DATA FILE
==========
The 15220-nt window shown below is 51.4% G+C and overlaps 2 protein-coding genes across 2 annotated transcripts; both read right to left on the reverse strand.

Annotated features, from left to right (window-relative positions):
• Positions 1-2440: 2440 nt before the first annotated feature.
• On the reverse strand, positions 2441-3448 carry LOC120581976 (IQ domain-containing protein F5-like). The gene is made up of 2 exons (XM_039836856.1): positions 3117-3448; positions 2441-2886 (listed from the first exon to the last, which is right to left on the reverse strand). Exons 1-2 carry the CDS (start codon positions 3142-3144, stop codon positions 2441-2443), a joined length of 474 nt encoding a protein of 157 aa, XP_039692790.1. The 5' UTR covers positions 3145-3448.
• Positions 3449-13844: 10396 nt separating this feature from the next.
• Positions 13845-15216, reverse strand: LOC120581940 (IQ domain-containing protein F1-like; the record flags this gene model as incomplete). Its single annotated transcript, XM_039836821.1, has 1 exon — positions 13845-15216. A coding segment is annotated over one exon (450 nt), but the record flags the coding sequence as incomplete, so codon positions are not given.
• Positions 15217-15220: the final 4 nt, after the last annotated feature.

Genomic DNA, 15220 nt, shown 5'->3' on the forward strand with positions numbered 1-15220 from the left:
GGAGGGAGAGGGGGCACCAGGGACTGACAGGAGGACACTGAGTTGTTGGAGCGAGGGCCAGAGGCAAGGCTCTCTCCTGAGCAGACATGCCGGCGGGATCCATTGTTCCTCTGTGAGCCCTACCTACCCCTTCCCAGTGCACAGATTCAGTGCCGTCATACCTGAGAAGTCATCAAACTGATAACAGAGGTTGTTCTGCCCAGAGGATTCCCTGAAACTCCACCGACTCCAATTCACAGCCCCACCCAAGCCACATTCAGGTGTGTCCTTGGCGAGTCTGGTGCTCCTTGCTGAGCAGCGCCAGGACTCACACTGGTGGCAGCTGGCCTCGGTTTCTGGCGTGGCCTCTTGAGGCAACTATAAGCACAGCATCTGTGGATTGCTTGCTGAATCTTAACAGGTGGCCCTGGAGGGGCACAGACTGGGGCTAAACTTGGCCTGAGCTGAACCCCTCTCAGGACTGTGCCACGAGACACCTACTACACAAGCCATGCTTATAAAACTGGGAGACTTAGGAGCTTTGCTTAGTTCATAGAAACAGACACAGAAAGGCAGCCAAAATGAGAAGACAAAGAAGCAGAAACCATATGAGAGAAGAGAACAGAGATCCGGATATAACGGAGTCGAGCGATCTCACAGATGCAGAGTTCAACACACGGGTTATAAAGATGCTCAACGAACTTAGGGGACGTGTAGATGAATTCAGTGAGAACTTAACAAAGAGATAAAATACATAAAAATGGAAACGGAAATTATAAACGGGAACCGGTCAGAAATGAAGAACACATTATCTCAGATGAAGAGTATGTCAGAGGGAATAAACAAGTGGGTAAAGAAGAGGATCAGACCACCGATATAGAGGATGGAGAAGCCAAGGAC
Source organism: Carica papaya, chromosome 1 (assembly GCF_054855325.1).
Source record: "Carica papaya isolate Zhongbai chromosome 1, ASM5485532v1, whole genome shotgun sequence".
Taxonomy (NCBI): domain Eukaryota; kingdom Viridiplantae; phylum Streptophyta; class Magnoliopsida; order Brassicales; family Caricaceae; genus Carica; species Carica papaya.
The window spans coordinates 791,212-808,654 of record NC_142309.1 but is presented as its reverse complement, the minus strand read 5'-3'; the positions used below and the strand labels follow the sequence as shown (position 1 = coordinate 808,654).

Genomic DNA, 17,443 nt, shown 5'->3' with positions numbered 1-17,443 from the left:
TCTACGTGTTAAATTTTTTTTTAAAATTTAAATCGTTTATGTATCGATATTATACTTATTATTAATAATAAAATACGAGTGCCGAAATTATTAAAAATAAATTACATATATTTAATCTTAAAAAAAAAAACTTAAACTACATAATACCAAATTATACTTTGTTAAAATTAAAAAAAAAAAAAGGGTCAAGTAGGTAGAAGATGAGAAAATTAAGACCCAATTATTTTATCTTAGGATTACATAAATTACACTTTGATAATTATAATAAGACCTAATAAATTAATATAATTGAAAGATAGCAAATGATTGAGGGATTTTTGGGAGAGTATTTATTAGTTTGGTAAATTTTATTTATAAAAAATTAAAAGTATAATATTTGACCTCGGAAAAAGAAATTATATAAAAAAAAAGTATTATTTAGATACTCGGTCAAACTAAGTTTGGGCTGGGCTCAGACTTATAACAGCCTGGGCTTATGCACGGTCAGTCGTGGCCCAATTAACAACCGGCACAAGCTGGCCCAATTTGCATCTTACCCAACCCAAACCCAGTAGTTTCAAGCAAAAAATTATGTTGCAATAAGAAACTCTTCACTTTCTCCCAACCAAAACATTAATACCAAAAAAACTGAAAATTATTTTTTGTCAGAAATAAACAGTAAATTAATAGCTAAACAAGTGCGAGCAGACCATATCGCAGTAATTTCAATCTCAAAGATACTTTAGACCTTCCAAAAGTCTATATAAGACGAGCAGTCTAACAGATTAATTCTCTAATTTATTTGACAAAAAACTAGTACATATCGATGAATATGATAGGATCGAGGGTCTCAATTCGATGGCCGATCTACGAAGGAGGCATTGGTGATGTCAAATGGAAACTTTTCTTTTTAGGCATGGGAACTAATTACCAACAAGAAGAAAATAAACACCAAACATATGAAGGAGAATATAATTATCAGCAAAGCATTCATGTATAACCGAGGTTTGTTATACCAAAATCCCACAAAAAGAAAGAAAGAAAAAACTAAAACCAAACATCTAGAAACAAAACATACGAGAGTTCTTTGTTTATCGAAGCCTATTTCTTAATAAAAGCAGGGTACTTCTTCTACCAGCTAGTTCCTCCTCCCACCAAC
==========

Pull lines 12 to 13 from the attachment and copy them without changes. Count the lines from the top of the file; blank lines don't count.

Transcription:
Taxonomy (NCBI): domain Eukaryota; kingdom Viridiplantae; phylum Streptophyta; class Magnoliopsida; order Brassicales; family Caricaceae; genus Carica; species Carica papaya.
The window spans coordinates 791,212-808,654 of record NC_142309.1 but is presented as its reverse complement, the minus strand read 5'-3'; the positions used below and the strand labels follow the sequence as shown (position 1 = coordinate 808,654).